Rule Five Fiscal Disaster Friday

The Imperial City’s debt load has shot past $100 trillion, (here’s the source) and nobody much in any of the three co-equal branches of the Imperial Government appear to give even one little shit.  Excerpts, with my comments:

The U.S. Treasury has published a major report revealing that the federal government has amassed $103.7 trillion in debts, liabilities, and unfunded obligations. To place this unprecedented shortfall in perspective, it amounts to:

  • $315,315 for every person living in the U.S.
  • $806,181 for every household in the U.S.
  • 4.8 times the size of the U.S. economy.
  • 29 times annual federal revenues.
  • 91% of the combined net worth of all U.S. households and nonprofit organizations, including all assets in savings, real estate, corporate stocks, private businesses, and consumer durable goods such as automobiles and furniture.

Holy crap.  Holy crap.  We are so, so hosed.  And it’s absolutely, unarguably, batshit insane that we’ve gotten to this point.

The new data reflect the government’s finances at the close of its 2019 fiscal year on September 30th. Thus, they don’t include added spending that has been passed and proposed to support individuals, businesses, and the general economy in the wake of the Covid-19 pandemic.

Yeah, well, so what?  What’s a few more trillion between friends?

This official report is mandated by a federal law that requires the Treasury and White House to produce a full accounting of the government’s “overall financial position” by no later than March 31st of each year. Beyond the national debt, it also includes the government’s explicit and implicit commitments. This method approximates the accounting standards that the federal government imposes on publicly traded corporations.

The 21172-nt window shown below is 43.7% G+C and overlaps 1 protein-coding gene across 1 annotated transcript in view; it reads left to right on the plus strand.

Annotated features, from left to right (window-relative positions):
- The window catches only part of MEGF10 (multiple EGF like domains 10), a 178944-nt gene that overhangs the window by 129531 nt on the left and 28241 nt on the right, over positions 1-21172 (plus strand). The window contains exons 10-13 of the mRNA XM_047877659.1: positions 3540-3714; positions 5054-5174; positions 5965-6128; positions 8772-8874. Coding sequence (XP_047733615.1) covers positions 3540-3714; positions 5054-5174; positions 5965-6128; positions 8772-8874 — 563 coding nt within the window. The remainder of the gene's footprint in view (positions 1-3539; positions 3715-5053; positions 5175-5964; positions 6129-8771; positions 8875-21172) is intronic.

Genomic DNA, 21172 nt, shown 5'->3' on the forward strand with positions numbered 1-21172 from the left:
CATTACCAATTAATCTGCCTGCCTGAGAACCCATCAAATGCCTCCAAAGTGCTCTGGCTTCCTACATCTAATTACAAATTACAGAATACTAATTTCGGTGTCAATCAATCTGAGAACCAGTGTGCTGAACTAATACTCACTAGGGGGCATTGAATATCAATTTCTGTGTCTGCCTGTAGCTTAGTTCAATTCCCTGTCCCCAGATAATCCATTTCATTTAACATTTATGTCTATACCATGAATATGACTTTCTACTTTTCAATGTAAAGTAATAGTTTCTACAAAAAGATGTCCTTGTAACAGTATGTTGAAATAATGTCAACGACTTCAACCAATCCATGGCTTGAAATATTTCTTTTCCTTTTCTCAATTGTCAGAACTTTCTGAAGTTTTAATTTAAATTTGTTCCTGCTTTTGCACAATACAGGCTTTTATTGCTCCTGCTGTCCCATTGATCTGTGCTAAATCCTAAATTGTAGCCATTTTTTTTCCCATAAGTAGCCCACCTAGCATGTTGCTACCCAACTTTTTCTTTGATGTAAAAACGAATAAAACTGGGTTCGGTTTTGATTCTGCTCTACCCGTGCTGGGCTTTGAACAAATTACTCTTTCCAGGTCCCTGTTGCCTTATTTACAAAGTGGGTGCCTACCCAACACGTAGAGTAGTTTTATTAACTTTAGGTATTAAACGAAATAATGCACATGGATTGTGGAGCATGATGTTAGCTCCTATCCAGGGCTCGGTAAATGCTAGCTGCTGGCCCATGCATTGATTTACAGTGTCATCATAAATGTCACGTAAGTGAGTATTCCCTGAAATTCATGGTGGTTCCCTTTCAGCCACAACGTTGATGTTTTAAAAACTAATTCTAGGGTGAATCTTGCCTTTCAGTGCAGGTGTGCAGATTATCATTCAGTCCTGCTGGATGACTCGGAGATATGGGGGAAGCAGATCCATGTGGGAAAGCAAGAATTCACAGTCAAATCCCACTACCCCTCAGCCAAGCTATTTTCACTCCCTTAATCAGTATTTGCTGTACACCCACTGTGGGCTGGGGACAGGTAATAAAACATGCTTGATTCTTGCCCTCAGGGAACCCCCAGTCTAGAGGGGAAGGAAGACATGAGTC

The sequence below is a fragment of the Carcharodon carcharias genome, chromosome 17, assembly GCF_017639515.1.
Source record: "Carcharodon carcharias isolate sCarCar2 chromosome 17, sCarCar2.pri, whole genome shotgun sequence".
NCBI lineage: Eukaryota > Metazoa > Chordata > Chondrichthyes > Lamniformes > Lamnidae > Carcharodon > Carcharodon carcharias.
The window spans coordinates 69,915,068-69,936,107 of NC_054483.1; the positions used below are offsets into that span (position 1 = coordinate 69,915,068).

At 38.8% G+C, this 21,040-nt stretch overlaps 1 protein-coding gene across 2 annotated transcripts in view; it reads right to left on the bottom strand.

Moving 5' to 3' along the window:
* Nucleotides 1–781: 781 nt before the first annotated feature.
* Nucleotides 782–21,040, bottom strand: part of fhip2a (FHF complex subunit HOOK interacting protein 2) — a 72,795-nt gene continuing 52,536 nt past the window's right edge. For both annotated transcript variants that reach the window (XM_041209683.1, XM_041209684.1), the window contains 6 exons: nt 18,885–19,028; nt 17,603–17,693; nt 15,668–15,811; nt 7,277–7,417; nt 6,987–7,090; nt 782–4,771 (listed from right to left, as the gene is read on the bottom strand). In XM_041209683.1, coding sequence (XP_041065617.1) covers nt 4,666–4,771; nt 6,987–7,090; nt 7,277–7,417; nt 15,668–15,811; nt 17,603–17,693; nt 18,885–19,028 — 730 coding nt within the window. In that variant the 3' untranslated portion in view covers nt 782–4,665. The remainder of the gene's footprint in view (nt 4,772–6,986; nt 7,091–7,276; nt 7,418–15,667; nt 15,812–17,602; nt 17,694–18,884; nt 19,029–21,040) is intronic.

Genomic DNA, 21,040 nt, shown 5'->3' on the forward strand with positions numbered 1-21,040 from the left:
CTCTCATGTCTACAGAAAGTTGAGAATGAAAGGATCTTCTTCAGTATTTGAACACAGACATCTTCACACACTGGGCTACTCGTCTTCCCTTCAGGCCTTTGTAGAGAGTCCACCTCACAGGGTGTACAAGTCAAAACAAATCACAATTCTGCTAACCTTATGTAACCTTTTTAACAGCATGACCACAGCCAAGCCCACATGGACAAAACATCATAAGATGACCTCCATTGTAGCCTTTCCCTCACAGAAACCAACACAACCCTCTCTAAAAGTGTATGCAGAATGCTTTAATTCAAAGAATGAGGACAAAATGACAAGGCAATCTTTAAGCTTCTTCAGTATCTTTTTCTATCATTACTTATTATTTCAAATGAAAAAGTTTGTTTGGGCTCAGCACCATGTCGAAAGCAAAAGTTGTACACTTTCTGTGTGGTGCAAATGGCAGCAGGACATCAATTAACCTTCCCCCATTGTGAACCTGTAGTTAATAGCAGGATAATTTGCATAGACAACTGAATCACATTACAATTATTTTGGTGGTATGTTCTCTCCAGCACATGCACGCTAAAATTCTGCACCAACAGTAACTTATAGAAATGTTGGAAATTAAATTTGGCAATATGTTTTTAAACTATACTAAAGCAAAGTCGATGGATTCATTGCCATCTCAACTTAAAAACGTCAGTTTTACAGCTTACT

Here’s the big difference, though:  Publicly traded corporations are held accountable for fiscal shenanigans.  They are held accountable by their Boards, by their customers, and eventually by law enforcement and the courts.

The government, one could argue, is held accountable by the voters.  But as long as the voting public includes (at least) a plurality of voters that vote for nothing more than an ever-increasing fire hose of Free Shit, without any knowledge nor concern about the coming debtpocolypse, this insanity will continue unchecked.

And note President Trump’s reaction to the coronavirus crisis:  Throwing trillions of debt-funded dollars at it.  The President is certainly no fiscal conservative.  On spending issues he’s basically what he was most of his life, a moderate Democrat.

Unlike higher estimates of the federal government’s fiscal shortfall that extend indefinitely into the future, these figures only include Americans who are alive right now. Thus, they estimate the burden that today’s Americans are placing on future generations.

I’ve said this before and I’ll say it again:  We have mortgaged our grandchildren’s futures, and history will rightly damn us for it.

Although the report discloses information of crucial import to U.S. citizens, Google News indicates that no media outlet has informed Americans about it since it was released on February 27th.

Of course not!  Not only do most Americans lack the economic knowledge to comprehend how awful this is, most don’t care; add to that the fact that most legacy media talking heads are statist jackwagons who enthusiastically support endless spending on Free Shit.

The article here concludes:

While some believe the U.S. government can spend and borrow with abandon because it is so large and can print money, one of the most established laws of economics is that there no such thing as a free lunch. The prolific economist William A. McEachern explains why this is so:

There is no free lunch because all goods and services involve a cost to someone. The lunch may seem free to you, but it draws scarce resources away from the production of other goods and services, and whoever provides a free lunch often expects something in return. A Russian proverb makes a similar point but with a bit more bite: “The only place you find free cheese is in a mousetrap.”

There’s another economic principle in play here:  Stein’s Law.  This states, “If something cannot go on forever, it will stop.”  This insane roller-coaster of spending is going to have to stop at some point, and what happens then?

What happens to our major cities when the flow of Free Shit is cut off?

What happens when pols realize there is no more money spigot with which to buy votes?

What happens when Imperial subsidies stop?

What happens?

Sooner or later, we’re going to find out.  And what happens won’t be anything good.